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Freedom of information: what your agency should know

A well-functioning freedom of information system is a necessity for any open, transparent government. For government agencies, the duty to provide individuals with information requires foresight and diligence.

According to Maddocks partner Melanie Olynyk, freedom of information applications today are far more common than they were when FOI legislation was introduced in 1982. In the 1984-85 financial year, there were about 5000 FOI applications in Victoria. In 2013/14, Victoria reported about 34,000 FOI applications.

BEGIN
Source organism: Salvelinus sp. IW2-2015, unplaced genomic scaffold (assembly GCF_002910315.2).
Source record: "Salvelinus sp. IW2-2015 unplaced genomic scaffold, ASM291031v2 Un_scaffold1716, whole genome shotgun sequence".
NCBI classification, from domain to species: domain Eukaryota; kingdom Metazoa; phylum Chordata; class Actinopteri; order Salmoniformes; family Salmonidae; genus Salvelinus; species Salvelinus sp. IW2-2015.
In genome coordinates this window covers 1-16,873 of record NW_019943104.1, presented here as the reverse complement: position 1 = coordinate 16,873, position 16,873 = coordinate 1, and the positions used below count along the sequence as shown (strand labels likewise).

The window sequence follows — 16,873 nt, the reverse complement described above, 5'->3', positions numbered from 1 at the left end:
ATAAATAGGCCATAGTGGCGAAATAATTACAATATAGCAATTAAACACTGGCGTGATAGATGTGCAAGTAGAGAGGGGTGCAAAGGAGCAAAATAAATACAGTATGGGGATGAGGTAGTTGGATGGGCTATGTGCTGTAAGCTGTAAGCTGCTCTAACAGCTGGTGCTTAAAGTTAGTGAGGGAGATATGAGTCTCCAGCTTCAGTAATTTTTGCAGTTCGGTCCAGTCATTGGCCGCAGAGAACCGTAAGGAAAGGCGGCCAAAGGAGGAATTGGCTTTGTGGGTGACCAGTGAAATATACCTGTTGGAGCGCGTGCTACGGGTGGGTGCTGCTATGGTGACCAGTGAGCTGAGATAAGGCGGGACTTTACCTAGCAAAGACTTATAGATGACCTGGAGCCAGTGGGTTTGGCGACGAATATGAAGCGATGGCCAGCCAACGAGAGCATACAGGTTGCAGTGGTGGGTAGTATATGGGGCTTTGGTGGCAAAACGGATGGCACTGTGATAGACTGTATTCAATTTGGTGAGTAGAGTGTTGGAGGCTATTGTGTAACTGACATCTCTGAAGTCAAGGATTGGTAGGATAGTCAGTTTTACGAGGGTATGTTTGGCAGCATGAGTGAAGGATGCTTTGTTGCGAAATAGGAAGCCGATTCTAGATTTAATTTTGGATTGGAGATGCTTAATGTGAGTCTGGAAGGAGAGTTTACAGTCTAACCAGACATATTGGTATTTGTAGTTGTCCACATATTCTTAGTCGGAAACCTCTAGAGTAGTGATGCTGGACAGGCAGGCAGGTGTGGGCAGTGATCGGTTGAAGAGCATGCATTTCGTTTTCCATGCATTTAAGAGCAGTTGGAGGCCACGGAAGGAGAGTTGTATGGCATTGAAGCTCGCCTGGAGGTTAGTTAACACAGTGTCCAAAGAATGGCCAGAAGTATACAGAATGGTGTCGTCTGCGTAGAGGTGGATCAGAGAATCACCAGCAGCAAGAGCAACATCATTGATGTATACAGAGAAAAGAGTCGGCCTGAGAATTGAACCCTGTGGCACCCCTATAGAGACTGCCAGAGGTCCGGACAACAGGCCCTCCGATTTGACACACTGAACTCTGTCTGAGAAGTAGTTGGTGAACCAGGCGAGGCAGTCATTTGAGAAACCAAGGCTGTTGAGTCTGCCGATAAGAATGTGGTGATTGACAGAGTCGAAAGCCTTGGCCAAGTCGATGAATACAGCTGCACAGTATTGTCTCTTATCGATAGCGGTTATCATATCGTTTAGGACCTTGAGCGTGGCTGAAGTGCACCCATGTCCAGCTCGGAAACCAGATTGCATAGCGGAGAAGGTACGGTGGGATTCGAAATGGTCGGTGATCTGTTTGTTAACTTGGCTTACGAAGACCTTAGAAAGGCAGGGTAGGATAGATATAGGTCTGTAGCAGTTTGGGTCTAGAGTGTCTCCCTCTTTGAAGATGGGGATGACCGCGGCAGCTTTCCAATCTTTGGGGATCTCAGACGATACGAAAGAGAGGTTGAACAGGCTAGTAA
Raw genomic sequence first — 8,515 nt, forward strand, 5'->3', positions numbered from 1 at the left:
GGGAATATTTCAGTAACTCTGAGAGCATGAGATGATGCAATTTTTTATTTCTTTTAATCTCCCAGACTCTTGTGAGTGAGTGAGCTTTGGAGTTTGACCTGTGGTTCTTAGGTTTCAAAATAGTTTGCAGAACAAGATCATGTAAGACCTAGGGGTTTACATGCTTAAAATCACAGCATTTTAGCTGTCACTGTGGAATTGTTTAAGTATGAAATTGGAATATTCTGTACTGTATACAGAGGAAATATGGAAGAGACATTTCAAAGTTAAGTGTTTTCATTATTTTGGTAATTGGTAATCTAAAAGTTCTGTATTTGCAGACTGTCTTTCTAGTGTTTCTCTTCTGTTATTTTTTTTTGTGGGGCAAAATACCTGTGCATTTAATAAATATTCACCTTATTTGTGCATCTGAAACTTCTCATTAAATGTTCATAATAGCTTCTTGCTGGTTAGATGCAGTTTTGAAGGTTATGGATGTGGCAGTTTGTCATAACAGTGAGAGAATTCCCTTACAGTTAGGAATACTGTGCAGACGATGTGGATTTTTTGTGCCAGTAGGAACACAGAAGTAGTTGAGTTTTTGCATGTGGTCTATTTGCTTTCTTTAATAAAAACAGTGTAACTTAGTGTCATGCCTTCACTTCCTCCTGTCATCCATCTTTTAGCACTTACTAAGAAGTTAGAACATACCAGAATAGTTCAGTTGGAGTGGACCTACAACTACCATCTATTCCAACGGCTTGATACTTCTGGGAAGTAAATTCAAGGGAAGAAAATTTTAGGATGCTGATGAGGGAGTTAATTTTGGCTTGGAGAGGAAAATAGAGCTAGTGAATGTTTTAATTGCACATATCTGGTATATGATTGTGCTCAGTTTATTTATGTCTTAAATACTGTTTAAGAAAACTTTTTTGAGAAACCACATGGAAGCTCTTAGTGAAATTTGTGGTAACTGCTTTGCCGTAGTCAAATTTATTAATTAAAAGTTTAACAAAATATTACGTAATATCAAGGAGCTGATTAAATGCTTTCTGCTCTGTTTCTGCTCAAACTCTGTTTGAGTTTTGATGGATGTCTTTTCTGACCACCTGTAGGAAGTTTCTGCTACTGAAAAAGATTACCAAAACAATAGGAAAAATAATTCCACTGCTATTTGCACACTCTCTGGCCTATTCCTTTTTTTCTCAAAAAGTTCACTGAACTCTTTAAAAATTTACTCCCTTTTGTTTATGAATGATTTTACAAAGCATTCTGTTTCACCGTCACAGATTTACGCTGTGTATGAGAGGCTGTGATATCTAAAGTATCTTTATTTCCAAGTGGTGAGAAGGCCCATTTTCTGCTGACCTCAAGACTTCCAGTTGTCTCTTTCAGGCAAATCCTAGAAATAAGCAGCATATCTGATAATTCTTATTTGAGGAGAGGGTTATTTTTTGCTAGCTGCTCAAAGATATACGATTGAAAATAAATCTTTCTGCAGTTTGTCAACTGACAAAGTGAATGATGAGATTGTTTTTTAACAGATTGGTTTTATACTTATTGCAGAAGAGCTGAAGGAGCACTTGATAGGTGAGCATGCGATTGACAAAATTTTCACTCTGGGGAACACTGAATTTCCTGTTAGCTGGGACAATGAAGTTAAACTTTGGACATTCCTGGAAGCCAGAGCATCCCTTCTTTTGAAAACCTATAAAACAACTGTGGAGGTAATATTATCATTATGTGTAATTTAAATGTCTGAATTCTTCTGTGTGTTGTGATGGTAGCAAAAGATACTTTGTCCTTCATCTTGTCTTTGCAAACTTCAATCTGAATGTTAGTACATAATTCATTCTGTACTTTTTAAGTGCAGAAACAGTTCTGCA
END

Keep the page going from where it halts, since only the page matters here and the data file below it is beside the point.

What does it mean?

“FOI is all about providing a right of access to government information,” Olynyk said.

It ensures governments are held accountable for decisions, expenses and behaviour, enhancing transparency.

“It’s about providing members of the public the right to ask for any document held by the government,” she said. “It also gives people a right to ask for their personal information to be amended if it’s out of date, inaccurate or misleading.”

That document, Olynyk explains, could be a letter, a memo or a file note. Even emails, text messages and voicemails fall under FOI legislation. An individual requesting a document from the government doesn’t need to justify their request for information.